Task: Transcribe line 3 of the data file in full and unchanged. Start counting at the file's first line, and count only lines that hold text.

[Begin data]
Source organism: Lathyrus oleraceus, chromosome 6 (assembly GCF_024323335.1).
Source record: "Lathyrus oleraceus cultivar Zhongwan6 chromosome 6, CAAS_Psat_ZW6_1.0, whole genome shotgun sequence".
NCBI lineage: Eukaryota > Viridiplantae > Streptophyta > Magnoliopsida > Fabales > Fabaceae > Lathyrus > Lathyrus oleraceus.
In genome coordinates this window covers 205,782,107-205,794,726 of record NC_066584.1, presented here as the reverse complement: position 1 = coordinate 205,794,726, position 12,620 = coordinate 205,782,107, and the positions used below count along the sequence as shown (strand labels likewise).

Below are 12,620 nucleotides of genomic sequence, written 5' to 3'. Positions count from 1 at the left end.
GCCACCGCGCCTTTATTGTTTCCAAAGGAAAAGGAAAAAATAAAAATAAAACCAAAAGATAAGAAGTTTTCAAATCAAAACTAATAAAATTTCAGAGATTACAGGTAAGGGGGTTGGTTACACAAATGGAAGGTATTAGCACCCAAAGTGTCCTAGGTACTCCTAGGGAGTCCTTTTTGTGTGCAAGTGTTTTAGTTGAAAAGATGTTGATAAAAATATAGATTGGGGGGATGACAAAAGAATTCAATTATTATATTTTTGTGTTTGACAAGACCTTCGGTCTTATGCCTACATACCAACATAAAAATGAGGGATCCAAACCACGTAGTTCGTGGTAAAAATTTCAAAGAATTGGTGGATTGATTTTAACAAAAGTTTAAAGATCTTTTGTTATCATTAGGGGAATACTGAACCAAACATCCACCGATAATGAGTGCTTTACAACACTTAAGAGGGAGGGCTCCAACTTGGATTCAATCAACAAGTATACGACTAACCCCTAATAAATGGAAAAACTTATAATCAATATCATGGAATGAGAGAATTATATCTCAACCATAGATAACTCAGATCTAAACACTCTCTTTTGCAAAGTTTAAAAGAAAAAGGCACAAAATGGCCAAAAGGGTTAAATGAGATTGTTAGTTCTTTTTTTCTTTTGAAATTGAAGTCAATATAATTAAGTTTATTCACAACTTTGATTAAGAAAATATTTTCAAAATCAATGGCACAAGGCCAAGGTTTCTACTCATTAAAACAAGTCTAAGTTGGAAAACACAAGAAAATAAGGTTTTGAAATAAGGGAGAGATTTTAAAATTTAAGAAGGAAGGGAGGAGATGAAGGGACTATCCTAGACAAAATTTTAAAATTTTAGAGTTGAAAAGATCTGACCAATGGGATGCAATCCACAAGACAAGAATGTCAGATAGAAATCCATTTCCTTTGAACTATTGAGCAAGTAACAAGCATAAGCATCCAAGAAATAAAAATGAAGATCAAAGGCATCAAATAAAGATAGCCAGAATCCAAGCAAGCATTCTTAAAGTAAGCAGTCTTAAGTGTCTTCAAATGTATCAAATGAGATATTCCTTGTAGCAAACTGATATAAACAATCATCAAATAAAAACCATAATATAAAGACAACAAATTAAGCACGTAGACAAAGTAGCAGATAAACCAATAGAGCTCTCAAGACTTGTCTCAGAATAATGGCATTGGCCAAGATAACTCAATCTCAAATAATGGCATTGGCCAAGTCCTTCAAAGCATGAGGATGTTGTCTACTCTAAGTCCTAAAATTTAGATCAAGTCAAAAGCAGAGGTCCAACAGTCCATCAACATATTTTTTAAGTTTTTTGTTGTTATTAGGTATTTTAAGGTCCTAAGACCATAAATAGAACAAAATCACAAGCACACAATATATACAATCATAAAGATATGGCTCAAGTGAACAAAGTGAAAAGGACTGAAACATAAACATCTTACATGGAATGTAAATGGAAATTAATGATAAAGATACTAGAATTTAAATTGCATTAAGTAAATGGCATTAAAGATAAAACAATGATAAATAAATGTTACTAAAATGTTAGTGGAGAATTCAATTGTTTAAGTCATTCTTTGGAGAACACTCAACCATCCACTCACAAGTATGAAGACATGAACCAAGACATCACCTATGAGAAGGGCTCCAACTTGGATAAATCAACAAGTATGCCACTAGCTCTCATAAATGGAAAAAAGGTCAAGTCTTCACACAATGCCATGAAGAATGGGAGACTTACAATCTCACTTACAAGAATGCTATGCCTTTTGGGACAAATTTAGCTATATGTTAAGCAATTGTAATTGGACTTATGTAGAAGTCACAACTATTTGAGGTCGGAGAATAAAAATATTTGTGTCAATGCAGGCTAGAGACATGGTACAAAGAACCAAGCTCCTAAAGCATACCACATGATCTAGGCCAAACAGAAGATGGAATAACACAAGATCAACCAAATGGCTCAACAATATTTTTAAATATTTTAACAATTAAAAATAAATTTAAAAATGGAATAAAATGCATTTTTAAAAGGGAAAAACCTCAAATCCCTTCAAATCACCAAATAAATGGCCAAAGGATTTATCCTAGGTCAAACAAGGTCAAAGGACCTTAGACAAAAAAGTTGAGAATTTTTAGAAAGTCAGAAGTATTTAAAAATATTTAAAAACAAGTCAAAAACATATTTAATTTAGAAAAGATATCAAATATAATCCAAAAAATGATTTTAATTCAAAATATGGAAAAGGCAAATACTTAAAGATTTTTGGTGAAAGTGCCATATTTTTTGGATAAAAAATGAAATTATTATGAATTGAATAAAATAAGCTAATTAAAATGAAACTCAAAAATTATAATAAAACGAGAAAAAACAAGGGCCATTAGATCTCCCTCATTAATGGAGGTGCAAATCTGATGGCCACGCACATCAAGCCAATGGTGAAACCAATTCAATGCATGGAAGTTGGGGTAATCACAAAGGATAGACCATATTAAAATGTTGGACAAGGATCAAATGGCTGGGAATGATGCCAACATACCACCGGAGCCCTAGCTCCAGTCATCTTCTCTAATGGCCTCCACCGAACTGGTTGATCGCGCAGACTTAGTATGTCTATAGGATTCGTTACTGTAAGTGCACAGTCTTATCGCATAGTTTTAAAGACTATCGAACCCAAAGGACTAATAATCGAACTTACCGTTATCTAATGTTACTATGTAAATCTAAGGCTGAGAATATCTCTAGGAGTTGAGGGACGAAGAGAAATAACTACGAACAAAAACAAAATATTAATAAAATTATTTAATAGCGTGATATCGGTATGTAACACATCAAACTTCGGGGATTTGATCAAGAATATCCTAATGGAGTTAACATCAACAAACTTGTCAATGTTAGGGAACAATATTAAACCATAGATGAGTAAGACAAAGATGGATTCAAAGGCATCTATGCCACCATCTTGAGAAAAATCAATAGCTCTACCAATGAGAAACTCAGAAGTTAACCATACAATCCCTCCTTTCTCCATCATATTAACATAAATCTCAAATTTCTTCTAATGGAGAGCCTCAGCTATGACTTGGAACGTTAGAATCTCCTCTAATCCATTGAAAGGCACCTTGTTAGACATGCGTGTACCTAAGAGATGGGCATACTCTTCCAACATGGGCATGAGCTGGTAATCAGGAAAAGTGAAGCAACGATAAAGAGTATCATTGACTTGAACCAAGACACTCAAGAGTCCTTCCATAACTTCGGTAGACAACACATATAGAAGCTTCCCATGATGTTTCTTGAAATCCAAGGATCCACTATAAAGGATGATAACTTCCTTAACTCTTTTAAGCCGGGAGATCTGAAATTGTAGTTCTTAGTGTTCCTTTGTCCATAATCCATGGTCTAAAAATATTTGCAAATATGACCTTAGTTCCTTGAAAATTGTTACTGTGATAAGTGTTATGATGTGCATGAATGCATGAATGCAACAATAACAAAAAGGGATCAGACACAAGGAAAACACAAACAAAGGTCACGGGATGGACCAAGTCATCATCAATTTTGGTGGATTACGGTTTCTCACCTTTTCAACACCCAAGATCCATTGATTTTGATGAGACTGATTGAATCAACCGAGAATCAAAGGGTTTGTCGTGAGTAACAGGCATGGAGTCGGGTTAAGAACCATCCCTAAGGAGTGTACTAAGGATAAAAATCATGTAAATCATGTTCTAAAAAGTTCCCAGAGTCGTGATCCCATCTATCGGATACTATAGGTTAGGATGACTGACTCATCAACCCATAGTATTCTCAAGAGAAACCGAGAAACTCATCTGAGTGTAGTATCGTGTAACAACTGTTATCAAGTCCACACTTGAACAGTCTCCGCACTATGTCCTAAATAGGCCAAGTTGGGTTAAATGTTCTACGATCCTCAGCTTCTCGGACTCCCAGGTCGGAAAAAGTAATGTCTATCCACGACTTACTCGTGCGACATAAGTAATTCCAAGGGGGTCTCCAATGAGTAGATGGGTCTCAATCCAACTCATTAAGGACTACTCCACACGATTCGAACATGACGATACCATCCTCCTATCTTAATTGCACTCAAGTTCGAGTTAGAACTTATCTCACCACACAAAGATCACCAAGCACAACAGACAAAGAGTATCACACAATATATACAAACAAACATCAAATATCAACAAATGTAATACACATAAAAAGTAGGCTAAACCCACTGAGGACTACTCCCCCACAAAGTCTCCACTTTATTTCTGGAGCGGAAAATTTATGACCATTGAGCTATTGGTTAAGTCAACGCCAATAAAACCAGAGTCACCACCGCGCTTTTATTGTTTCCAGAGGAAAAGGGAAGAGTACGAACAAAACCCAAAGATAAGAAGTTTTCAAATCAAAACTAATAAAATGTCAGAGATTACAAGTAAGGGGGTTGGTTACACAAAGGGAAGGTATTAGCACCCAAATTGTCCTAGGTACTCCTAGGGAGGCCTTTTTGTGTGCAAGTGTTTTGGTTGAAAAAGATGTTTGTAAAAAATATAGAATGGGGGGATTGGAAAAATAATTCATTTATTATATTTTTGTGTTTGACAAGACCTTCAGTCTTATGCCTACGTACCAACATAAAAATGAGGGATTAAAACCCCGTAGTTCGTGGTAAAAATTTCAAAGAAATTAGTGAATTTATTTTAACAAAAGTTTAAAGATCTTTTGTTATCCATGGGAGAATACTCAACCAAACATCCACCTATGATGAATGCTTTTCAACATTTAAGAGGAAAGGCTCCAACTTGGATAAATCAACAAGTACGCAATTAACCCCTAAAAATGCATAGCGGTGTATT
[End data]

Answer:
NCBI lineage: Eukaryota > Viridiplantae > Streptophyta > Magnoliopsida > Fabales > Fabaceae > Lathyrus > Lathyrus oleraceus.